ZNFU president Dr Evelyn Nguleka says millers have no excuse for having insufficient maize as the commodity has been available and should not blame anybody but poor management.
The ZNFU last week said the hikes in mealie-meal prices were unjustifiable, and called into question the millers’ actions.
But the Millers Association of Zambia (MAZ) responded by asking the ZNFU to physically check the maize stocks millers had at their disposal before accusing them of “colluding” to hike mealie-meal prices.
Dr Nguleka, however, noted that millers should have no excuse for having insufficient maize as the commodity had been available on the market since April.
“If they do not have maize in their sheds, I think they have nobody to blame but poor management,” she responded to Kasempa MMD member of parliament Kabinga Pande’s question on the ZNFU’s position to the challenge raised by the millers when she appeared before the parliamentary expanded committee on estimates on Monday.
“When we harvested the commodity in April, where were the millers? Five whole months! My farmers had nowhere to sell the commodity until FRA [Food Reserve Agency] came in September, so the millers cannot turn around and say they did not have a chance to buy the maize!”
Dr Nguleka wondered why it took the millers five months to start participating in maize marketing.
“This year, as I speak, we have not kicked off the Lima Credit Scheme because our farmers could not sell the maize to FRA on time, or the people who were supposed to buy the maize did not start on time. So, the millers have absolutely no excuse for not having bought maize because they had five months when FRA was not on the market,” she added.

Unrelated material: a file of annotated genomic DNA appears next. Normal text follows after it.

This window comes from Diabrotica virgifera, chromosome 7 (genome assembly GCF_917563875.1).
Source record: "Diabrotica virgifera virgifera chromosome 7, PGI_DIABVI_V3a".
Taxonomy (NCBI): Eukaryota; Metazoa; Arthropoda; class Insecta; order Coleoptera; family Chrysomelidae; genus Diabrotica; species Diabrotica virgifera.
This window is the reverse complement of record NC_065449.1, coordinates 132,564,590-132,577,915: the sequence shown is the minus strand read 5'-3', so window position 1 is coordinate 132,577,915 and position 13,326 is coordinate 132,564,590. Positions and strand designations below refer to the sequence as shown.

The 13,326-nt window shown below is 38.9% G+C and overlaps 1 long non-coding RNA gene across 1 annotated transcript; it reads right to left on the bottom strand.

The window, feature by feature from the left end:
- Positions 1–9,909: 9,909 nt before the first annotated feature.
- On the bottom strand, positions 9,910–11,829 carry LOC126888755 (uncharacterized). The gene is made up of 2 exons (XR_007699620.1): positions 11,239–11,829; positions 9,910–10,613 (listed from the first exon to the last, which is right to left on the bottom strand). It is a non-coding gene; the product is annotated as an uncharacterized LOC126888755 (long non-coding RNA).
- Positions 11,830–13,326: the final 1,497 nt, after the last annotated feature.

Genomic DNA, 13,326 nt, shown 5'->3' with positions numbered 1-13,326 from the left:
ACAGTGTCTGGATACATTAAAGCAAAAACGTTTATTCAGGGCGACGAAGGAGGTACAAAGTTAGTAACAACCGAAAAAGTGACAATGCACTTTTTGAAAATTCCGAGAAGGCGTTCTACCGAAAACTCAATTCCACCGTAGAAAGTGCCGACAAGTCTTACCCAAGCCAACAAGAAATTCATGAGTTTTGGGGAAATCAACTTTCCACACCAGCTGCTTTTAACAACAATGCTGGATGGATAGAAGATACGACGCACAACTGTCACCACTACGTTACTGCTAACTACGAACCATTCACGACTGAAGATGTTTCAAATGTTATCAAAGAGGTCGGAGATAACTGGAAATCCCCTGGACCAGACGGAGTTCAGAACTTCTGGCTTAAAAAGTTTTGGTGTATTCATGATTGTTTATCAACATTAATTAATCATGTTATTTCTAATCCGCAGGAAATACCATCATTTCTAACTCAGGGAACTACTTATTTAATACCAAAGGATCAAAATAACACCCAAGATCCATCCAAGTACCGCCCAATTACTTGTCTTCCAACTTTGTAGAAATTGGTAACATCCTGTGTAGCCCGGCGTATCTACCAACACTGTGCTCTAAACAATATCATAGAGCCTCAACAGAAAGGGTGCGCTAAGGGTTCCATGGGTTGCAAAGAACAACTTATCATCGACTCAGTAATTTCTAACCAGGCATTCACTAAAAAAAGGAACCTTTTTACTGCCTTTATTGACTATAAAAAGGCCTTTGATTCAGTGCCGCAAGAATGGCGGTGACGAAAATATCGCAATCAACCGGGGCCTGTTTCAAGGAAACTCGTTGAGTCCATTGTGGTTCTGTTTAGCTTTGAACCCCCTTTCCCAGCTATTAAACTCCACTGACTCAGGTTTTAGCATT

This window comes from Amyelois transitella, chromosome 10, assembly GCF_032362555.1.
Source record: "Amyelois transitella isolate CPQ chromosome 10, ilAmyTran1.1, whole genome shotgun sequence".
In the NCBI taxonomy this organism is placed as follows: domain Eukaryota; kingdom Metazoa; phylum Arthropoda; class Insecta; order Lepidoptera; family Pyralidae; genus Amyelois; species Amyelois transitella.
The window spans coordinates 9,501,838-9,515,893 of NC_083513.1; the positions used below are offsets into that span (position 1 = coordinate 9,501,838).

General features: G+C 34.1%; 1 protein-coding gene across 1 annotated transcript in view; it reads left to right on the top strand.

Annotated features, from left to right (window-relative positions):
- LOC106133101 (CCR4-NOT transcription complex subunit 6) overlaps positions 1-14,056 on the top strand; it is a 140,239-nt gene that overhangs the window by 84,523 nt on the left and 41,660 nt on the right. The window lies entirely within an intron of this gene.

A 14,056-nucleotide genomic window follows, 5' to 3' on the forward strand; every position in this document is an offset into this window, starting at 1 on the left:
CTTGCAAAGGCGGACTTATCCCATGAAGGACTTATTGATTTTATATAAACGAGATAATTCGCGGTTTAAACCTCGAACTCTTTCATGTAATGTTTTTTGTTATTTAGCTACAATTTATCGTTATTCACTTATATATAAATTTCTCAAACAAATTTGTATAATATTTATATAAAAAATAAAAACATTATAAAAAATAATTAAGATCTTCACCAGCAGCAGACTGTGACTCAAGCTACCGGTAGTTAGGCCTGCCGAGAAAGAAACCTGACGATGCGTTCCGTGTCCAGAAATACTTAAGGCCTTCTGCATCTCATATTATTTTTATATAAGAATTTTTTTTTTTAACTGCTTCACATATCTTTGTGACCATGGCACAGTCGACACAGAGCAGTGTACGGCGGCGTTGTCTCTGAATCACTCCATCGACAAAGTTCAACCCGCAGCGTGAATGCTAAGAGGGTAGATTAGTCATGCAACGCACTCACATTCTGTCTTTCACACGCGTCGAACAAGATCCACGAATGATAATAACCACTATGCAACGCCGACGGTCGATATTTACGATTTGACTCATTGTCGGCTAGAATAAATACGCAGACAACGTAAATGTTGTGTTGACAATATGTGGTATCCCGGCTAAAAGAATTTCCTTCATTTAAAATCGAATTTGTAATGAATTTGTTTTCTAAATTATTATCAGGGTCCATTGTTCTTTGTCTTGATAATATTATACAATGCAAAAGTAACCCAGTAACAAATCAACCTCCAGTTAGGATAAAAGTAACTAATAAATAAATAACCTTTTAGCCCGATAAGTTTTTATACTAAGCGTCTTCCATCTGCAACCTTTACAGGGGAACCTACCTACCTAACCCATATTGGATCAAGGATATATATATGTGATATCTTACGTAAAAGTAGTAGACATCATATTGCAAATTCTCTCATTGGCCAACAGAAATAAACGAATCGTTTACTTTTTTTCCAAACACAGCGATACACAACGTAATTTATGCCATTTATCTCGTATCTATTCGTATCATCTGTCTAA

“We made sure that FRA played the least [role] on the market so we can’t turn around now and say that they [millers] don’t have [maize]. When did the kwacha depreciate to K14? It wasn’t in April, May, it was last month. So, are you telling us we should produce the maize and hold the maize for the millers until they want to mill it?”
But Mazabuka Central UPND member of parliament, Garry Nkombo, observed that there were still distortions in the maize marketing mechanism that made it difficult to calculate the cost of producing maize.
Meanwhile, reacting to the 2016 national budgetary allocations to the agriculture sector, Dr Nguleka earlier described the budget as a “missed opportunity.”
“We feel this was a disappointment and as farmers we view the 2016 national budget as a missed opportunity. About K3 billion was allocated to the agriculture sector, this was lower than K4.1 billion allocated to the sector in the 2015 national budget. What we are seeing is we are actually going in reverse,” said Dr Nguleka.